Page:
John Webster, Renaissance Dramatist

By David Coleman | Go to book overview

Prologue: Webster’s Aesthetic
Relativism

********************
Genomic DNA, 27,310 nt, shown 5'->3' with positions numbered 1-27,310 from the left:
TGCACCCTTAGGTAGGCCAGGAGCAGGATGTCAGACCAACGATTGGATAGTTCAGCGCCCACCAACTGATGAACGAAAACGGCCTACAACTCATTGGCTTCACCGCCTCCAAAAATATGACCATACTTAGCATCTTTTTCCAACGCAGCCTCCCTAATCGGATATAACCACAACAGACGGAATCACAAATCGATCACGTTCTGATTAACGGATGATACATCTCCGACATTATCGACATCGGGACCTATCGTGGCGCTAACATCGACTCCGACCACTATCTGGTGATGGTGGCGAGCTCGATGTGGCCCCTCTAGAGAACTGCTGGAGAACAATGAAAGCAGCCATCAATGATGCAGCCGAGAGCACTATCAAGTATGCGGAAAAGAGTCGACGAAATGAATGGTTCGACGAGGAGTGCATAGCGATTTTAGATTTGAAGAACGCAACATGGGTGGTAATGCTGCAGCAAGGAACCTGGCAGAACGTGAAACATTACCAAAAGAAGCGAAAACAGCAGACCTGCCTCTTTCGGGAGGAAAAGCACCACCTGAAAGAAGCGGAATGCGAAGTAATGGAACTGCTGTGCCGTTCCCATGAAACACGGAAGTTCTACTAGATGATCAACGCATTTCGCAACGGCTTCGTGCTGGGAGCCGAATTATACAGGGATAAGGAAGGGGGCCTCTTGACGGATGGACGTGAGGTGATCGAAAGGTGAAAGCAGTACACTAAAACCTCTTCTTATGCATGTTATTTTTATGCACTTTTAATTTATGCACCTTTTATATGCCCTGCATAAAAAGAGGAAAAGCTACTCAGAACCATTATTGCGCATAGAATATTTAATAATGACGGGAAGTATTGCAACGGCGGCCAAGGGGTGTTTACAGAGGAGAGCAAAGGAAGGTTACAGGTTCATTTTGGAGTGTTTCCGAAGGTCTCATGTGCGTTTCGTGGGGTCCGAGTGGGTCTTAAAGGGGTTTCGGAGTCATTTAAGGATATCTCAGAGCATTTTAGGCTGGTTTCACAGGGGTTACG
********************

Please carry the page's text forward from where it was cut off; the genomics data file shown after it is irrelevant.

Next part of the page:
John Webster was born into a world of rapid change. Old structures of society, of religion, and of trade were breaking down, to be replaced by a world which we would recognise as ‘modern’. The centuries-long political and theological dominance of the Catholic church was being challenged across Europe by a number of new understandings of Christianity, grouped together under the term ‘Protestantism’; cities were becoming larger, drawing in more people from the countryside and changing the nature of local communities; and in those cities, the beginnings of a world-wide trade economy were making themselves felt. In such an atmosphere of change, different people reacted in different ways. Some adopted a fixed religious position, going to their death for their beliefs: this occurred among both Catholics and Protestants. Some probably doubted the validity of religion entirely, but the power of the church was not yet weakened enough that such an opinion could be publicly uttered without fear of reprimand. Some embraced the new economy as a means of getting rich quick, trampling over whomever and whatever stood in their way; others complained of the unfairness and immorality of the economic system. Some strove to maintain what they saw as the ancient dignity of the English social system, with its concentration of power in the figure of the monarch; others mounted a radical challenge to that system, at one point in the seventeenth century eradicating monarchy from England, Scotland, Wales, and Ireland completely.

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